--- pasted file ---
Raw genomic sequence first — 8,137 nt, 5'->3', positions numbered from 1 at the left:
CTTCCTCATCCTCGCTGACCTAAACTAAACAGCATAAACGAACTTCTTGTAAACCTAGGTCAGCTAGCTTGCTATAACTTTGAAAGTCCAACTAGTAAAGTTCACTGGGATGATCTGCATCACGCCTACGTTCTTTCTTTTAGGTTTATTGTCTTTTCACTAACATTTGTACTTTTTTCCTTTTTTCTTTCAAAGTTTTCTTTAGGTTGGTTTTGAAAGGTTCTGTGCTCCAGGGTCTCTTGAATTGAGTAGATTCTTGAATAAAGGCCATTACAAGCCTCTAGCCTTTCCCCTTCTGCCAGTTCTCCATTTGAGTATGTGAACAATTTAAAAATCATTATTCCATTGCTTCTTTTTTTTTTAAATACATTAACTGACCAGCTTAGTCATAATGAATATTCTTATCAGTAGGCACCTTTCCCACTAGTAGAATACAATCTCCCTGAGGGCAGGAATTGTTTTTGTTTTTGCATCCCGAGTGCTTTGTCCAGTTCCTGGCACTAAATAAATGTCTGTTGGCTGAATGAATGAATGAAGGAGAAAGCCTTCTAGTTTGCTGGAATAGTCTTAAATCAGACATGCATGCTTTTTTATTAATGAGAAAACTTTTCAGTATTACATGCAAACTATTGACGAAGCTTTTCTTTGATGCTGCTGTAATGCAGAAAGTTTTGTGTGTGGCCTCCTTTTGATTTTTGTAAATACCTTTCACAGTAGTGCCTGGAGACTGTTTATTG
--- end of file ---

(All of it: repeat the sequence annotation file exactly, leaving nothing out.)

Raw genomic sequence first — 8,137 nt, 5'->3', positions numbered from 1 at the left:
CTTCCTCATCCTCGCTGACCTAAACTAAACAGCATAAACGAACTTCTTGTAAACCTAGGTCAGCTAGCTTGCTATAACTTTGAAAGTCCAACTAGTAAAGTTCACTGGGATGATCTGCATCACGCCTACGTTCTTTCTTTTAGGTTTATTGTCTTTTCACTAACATTTGTACTTTTTTCCTTTTTTCTTTCAAAGTTTTCTTTAGGTTGGTTTTGAAAGGTTCTGTGCTCCAGGGTCTCTTGAATTGAGTAGATTCTTGAATAAAGGCCATTACAAGCCTCTAGCCTTTCCCCTTCTGCCAGTTCTCCATTTGAGTATGTGAACAATTTAAAAATCATTATTCCATTGCTTCTTTTTTTTTTAAATACATTAACTGACCAGCTTAGTCATAATGAATATTCTTATCAGTAGGCACCTTTCCCACTAGTAGAATACAATCTCCCTGAGGGCAGGAATTGTTTTTGTTTTTGCATCCCGAGTGCTTTGTCCAGTTCCTGGCACTAAATAAATGTCTGTTGGCTGAATGAATGAATGAAGGAGAAAGCCTTCTAGTTTGCTGGAATAGTCTTAAATCAGACATGCATGCTTTTTTATTAATGAGAAAACTTTTCAGTATTACATGCAAACTATTGACGAAGCTTTTCTTTGATGCTGCTGTAATGCAGAAAGTTTTGTGTGTGGCCTCCTTTTGATTTTTGTAAATACCTTTCACAGTAGTGCCTGGAGACTGTTTATTG